Saturday, 11 June 2016

Number One

As Moth Night notches up the second of its three days, it's a pleasure to welcome a distinguished arrival: number One in the Moth Bible, the very first moth in the book. I'm glad that it enjoys this position because in other ways the Ghost Moth doesn't get a very good deal.

It cannot feed, having no proboscis to suck nectar, and has unusually short antennae - those remarkable features of insects which we humans lack - as you can see from the photos. It is, in short, a 'primitive species' as the Moth Bible says. But it does also have some unusual and cheery features.

The female lays her eggs in flight, for example, like an insect bomber aircraft, while the males sometimes lay on an extraordinary show to attract a mate. The fly in pendulum-like movements over a particular spot, at the same time emitting a rather goaty smell.  Females are duly attracted. In the mothy world as well as our own, it clearly takes all sorts.

Another interesting pair of arrivals were two slightly different forms of the Burnished Brass, a notable example of UK moths with 'metallic' colouring whose shiny nature is due to both reflection and refraction from wing scales. There has been a big debate within the moth world over whether this species should be divided into two; one with the central brown band intact (a form currently known as juncta) and the other with a metallic section cutting across the band, known as form aurea).  Both mine have the metallic band but you will see that it is very much thinner in the top photo than in the second one.  It is that sort of variation within the main variation which continues to hold up the efforts of those who want to split Burnished Brasses into two species.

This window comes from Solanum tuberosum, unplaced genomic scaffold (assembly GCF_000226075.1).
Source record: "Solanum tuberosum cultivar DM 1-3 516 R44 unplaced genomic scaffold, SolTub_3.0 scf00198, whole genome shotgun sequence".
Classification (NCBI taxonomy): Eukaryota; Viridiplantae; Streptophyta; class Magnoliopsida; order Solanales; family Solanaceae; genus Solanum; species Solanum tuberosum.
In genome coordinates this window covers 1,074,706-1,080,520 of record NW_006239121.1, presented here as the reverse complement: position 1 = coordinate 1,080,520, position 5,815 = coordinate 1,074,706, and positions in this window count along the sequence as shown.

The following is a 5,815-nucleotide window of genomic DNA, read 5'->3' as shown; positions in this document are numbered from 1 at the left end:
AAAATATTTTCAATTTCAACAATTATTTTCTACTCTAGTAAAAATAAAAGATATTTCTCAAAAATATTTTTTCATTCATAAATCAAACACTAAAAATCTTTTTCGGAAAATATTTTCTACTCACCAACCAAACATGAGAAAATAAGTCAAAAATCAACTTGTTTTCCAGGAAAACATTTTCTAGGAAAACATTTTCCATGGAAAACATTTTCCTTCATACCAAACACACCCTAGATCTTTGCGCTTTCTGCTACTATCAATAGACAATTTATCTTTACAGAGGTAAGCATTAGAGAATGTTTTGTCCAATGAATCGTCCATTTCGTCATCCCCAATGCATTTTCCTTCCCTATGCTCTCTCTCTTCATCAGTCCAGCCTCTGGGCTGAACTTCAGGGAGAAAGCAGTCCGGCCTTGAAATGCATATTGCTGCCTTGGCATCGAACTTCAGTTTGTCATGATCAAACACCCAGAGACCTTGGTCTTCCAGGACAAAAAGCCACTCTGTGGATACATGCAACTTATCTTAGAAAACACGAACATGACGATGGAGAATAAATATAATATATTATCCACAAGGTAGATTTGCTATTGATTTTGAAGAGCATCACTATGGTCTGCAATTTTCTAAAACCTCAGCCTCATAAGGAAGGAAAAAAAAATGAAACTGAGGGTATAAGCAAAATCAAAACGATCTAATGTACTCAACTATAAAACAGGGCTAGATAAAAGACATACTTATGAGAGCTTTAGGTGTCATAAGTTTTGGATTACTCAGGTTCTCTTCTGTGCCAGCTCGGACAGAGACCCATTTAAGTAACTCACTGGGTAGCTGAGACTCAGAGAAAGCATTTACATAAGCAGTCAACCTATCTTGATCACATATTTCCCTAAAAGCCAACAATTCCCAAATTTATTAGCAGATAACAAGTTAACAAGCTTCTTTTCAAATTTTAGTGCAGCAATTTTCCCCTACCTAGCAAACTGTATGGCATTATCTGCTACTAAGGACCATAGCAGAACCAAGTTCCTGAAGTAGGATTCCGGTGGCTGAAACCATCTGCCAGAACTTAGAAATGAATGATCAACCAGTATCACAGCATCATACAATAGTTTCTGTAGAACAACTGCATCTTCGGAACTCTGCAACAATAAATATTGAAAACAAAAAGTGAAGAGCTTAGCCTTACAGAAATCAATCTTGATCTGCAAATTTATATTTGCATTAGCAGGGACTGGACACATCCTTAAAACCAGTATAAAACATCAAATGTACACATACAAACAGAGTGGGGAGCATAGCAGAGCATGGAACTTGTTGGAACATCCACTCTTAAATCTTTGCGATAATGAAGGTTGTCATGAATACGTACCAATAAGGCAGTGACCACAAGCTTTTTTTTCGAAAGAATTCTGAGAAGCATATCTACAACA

Can you see the little face peeping over the back of the second Burnished Brass, above?  That's a micro-moth snuggling up alongside. It's easier to see from the other side, here:

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